Privy Council hands down landmark decision on trustee liability and ...

In their Lordships’ view there is no such incompatibility. In the eighteenth century the principal officers of the executive government of a colony were appointed directly by the Crown in England by letters patent. This method of appointment may well have been inconsistent with the creation of a contractual relationship between the Crown and the appointee, but the Proclamation was local in its ambit and would not affect the legal relationship between these officers and the Crown. It applied only to subordinate officers in the civil administration of the government of Ceylon who were appointed locally by the Governor and removable by him. It is now well established in British constitutional theory, at any rate as it has developed since the eighteenth century, that any appointment as a Crown servant, however subordinate, is terminable at will unless it is expressly otherwise provided by legislation; but as pointed out by Lord Atkin in Reilly v. The King [1 1 (1934) A. C. 176 at p. 180. 1**-J 10714 (1/70)] ” a power to determine a contract at will is not inconsistent with the existence of a contract until so determined “. In Reilly’s Case Lord Atkin, while finding it unnecessary to express a final opinion as to whether the relationship between the Crown and the holder of a public office was constituted by contract, remarked ” that in some offices at least it is difficult to negative some contractual relations, whether it be as to salary or terms of employment, on the one hand, and duty to serve faithfully and with reasonable care and skill on the other”. Their Lordships thus see nothing inconsistent with British constitutional theory in the Governor of Ceylon being empowered by the Proclamation of 1799 to enter into a contract on behalf of the Crown with a person appointed to an office in the civil administration of the colony as to the salary payable to him, provided that such contract was terminable at will.

It does not follow, however, even if the Governor was empowered to enter into contractual relations with a civil servant in the Colony as to the payment of salary, that the servant would have a right of suit against the Crown for salary unpaid. A general Crown immunity from suit in respect of obligations ex contractu if it existed in the eighteenth century in England might also give rise to the inference that notwithstanding the contractual nature of a civil servant’s claim to salary in Ceylon the sovereign attribute of immunity from suit was not intended to be waived by the Proclamation. But by the eighteenth century it had been established that, although no writ could issue against the sovereign, monies due to the subject under a contract with the Crown could be claimed in the English courts by the Procedure of Petition of Right. Their Lordships have not been referred to any case as early as the eighteenth century in which a Petition of Right was brought by a civil servant for arrears of salary; but in 1820 it was taken for granted by Chitty in ” The Prerogatives of the Crown ” that a Petition of Right would lie ” where the King does not pay a debt, as an annuity or wages etc. due from him “. This was a work of high authority which would be familiar to the judges of Ceylon in the first half of the nineteenth century. Stuart Robertson in his ” Civil Proceedings by and against the Crown ” published in 1908 states categorically that ” payment for services rendered may be claimed by Petition of Right ” and cites two such petitions brought in the eighteen sixties of which one was successful and the other settled. It was not until cases decided in 1926 and after that any doubt was cast upon this proposition. Their Lordships will advert to these cases later. It is at present sufficient to state that, as the English law stood at the time of the Proclamation, there was no sufficient ground in constitutional theory to justify the inference that the Crown must have intended to deprive a civil servant engaged in Ceylon of any remedy in the courts of that country for arrears of salary, if a remedy had previously been available under Roman-Dutch law as applied in the island.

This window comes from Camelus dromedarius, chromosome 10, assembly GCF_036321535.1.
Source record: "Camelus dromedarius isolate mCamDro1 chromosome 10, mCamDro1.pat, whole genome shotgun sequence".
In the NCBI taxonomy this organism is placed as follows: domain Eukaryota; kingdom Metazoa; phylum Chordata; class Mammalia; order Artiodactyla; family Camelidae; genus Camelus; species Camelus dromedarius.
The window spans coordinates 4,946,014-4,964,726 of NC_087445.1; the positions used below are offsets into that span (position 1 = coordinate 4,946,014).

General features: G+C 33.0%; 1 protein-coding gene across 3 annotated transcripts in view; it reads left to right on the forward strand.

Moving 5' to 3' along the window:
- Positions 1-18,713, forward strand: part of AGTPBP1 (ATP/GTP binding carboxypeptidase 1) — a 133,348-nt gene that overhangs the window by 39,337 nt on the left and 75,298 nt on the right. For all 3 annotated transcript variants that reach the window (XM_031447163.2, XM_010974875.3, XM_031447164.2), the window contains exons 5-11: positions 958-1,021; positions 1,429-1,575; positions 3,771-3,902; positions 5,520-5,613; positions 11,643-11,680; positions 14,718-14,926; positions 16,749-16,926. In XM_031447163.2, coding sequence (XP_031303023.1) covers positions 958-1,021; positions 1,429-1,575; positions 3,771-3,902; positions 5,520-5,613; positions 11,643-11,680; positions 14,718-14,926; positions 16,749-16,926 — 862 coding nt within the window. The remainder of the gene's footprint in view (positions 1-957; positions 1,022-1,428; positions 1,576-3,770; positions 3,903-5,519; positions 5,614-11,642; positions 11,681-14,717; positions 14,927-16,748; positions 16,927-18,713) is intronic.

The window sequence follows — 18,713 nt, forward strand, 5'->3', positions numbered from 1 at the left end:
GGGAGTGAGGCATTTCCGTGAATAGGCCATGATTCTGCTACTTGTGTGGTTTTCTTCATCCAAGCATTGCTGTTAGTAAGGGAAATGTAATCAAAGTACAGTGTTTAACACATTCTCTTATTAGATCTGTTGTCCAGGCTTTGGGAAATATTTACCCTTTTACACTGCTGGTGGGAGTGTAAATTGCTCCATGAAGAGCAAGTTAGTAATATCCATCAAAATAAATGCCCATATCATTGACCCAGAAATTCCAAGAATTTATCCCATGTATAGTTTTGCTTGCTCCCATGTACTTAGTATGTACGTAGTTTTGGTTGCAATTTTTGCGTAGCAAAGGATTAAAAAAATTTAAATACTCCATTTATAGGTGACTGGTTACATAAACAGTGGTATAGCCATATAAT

If therefore under the Roman-Dutch law, as it was applied in Ceylon under the government of the United Provinces, a person holding office in the civil administration of that Government was entitled to a remedy in the courts for arrears of salary agreed to be paid to him, that remedy was preserved by the Proclamation and the plaintiff is entitled to avail himself of it as against the Crown.